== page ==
How to Install Hardboard Siding

Hardboard siding is a composite building material made from wood resin and wax.

Hardboard siding is sold in panels that resemble a natural wood product.Hardboard siding is sold in panels that resemble a natural wood product.
It is an economical siding product sold in sheets of planks. Hardboard siding emulates the look of a natural wood product. Its main drawback is that it is extremely susceptible to moisture damage and fungus growth. Proper installation is essential to ensure that moisture can't get behind the boards and cause warping and rotting. Installation is not particularly difficult relative to other siding products, but it absolutely must be done right.

Paint the back of the board with 2 even coats of a good quality exterior primer. Use a paint brush, roller, or sprayer to completely coat the backsides of all hardboard panels prior to installation.

Determine your starting point and mark it with a pencil. Hardboard siding should begin at least 6 inches from the ground, higher if possible. Keep in mind that water is not your friend and the boards closest to the ground are the most exposed to moisture. Use a level and a chalk line to extend a base line around the perimeter of the house.

Fasten corner pieces. Install a 1 inch by 2 inch strip of wood vertically, flush to the corner of the house. On the other side of the corner use a 1 inch by 3 inch strip. This wider piece will overlap the exposed side of the smaller piece to create an even, complete corner.

Install your hardboard panels. Start in one lower corner. Drive corrosion-resistant nails through the panels and into the wall studs behind. Position the nails at a distance 16 to 24 inches apart, depending on the stud spacing, typically 16 inches. Drive the nails so that the head lies flush over the surface of the hardboard. Over driven nails will create a moisture-vulnerable point. Fill divots created by over driving nails with polyurethane caulking.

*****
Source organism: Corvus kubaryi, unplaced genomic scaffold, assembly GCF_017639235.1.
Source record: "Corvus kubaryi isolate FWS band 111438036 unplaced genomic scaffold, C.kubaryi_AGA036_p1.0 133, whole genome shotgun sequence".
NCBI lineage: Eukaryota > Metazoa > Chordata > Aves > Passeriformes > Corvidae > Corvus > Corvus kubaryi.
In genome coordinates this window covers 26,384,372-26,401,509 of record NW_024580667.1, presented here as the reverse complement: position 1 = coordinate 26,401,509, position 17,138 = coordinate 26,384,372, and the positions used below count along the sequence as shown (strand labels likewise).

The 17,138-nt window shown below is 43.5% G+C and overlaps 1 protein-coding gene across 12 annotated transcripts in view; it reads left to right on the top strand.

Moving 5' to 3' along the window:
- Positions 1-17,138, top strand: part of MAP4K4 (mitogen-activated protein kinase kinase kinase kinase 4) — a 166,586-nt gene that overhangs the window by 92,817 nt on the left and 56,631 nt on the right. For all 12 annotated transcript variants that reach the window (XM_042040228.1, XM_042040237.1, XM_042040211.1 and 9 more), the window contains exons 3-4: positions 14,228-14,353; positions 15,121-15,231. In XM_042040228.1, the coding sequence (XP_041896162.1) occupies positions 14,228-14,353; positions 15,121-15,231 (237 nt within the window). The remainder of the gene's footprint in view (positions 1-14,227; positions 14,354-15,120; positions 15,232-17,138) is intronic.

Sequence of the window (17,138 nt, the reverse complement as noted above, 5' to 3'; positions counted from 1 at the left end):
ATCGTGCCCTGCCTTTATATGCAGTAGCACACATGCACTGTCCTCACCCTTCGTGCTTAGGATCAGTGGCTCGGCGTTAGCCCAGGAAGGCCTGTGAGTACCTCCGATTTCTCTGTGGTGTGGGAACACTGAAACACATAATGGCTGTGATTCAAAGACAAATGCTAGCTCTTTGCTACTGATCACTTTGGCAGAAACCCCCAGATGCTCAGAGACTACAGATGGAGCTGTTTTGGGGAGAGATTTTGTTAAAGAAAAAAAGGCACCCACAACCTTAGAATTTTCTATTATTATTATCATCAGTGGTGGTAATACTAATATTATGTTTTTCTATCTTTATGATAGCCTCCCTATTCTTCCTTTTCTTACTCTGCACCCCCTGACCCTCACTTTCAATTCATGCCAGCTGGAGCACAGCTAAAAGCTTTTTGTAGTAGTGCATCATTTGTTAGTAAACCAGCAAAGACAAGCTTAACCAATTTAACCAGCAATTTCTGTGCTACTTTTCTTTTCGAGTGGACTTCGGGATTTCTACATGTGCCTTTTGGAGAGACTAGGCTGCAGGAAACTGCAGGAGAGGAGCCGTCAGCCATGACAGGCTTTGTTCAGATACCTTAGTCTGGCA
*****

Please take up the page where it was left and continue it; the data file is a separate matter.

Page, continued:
Where necessary, use a circular saw to cut panels to size. Cover the house from the foundation to the roof eaves.

After you've got the siding installed, run a bead of caulking along all joints where the siding meets the trim pieces: along the corner pieces and around windows and doors.

Things You Will Need

  • Tape measure
  • Pencil
  • Level
  • Chalk line
  • 1 inch by 2 inch strips of lumber
  • 1 inch by 3 inch strips of lumber
  • Corrosion-resistant nails
  • Hammer
  • Circular saw
  • Polyurethane caulking
  • Caulking gun


  • The essential thing to keep in mind with hardboard siding is that you've got to keep it from being exposed to sources of moisture. Keep the siding sealed and adjust sprinklers so they are not spraying it.
  • It is recommended to treat hardboard siding with a fungicide every couple of years. Refer to the manufacturer's specific recommendations regarding the best products to use.

About the Author

Robert Howard has been writing professionally since 2004 and writes a weekly column for the "Synthesis," a Chico, Calif.-based newspaper. He maintains a blog and has published articles and works of fiction in a variety of different print and online magazines. Howard holds a Bachelor of Arts in visual arts from the University of California, San Diego.